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Churches need to do more than merely tolerate gays, pastor says The Rev. Stephen Sprinkle, a gay Baptist minister from Dallas, says that the Bible and church teachings don't necessarily condemn homosexuality; the Ten Commandments don't even mention it.
The Rev. Stephen Sprinkle, a gay Baptist minister from Dallas, says that the Bible and church teachings don't necessarily condemn homosexuality; the Ten Commandments don't even mention it.
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Published: Saturday, 10/29/2011 - Updated: 2 years ago

Churches need to do more than tolerate gays, pastor says

Dueling billboards drew cleric to area

BY DAVID YONKE
BLADE RELIGION EDITOR

The Rev. Stephen Sprinkle, an openly gay Baptist minister from Dallas, said it's not enough for churches to be "tolerant" of gays, lesbians, bisexuals, and transgender people. They need to "move from tolerance through understanding to appreciation and celebration."

The minister, a professor of practical theology at Brite Divinity School at Texas Christian University, was invited to Toledo partly in response to billboard wars between two local churches over homosexuality. Central United Methodist Church posted a billboard saying, "Being Gay Is a Gift from God," which spurred the Church on Strayer to buy nine billboards that proclaimed, "Being Gay Is NOT a Gift from God -- Forgiveness, Love, and Eternal Life Are."

Mr. Sprinkle, 60, who has a doctorate in systematic theology from Duke Divinity School, said in his lecture Monday night in the University of Toledo Student Union that organized religion is the main cause of "hostility and alienation" against lesbian, gay, bisexual, transgender, and queer (LGBTQ) persons.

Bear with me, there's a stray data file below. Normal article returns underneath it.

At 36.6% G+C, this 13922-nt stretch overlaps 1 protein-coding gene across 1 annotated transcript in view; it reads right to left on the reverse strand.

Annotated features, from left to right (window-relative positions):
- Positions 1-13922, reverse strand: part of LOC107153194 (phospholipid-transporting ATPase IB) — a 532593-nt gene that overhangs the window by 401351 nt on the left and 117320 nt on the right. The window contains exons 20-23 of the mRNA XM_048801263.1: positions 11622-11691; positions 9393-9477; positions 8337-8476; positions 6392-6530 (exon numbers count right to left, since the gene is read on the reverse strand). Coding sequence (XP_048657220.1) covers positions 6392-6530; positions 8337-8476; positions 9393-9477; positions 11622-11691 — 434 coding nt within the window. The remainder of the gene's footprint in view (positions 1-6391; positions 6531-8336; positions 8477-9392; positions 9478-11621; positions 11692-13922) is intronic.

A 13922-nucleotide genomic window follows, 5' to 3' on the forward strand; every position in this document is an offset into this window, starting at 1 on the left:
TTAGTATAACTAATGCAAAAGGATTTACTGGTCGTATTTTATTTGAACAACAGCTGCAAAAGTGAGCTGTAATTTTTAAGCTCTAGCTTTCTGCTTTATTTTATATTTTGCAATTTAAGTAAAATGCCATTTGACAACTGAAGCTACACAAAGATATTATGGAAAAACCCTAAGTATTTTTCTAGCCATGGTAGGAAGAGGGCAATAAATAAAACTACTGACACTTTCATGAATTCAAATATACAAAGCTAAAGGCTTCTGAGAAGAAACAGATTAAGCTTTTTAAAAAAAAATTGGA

Gays have responded to the hostility in three ways, he said: "founding their own faith communities; retreating into their own spiritual closets and becoming numb to the neglect and abuse, or leaving altogether."

But "the devilish notion that the Bible and Christian teachings are necessarily and irreconcilably condemning and rejecting of LGBTQ people and their practices … just isn't true," Mr. Sprinkle said.

He said scholars are finding that the Bible and church teachings are not necessarily hostile to same-sex love and desire.

John Boswell of Yale University, for example, said that "neither the Bible nor the traditions of the church up until at least the 13th and 14th centuries in Europe were as negative toward same-gender loving people as at first believed," Mr. Sprinkle said, adding that "Christianity emerged in the midst of a homosexual-tolerant world of the Greeks and the Romans."

He said Peter Gomes of Harvard University asserts that the biblical concept of hospitality extends to those who have been deliberately excluded, including "the poor, the discriminated against, persons of color, homosexuals, women, and all persons beyond the conventional definitions of Western civilization."

Mr. Sprinkle also said that homosexuality "is not mentioned in the Top Ten [Commandments]" and it is "not in the message of any prophet. Homosexuality was not much of a concern for the early churches."

Gays and lesbians have much to offer to faith communities, he said, urging LGBTQ people to realize that "internalized homophobia is within our power to change, and that we have the resources of God's grace to give us the courage to break our silence."

During a question-and-answer session, Mr. Sprinkle described God as "queer" for creating a world of diversity, creating humankind in his own image, and for loving all creation.

"God loves us who are God's creation. We're not the same. That's queer. That's very queer," he said. "And I say that God is queer. God is the original queer because God is loving across lines."

Mr. Sprinkle said LGBTQ people "offer their 'Queer Eye' to straight Christians, so they may catch a glimpse of a new creation that celebrates all people."

-- David Yonke



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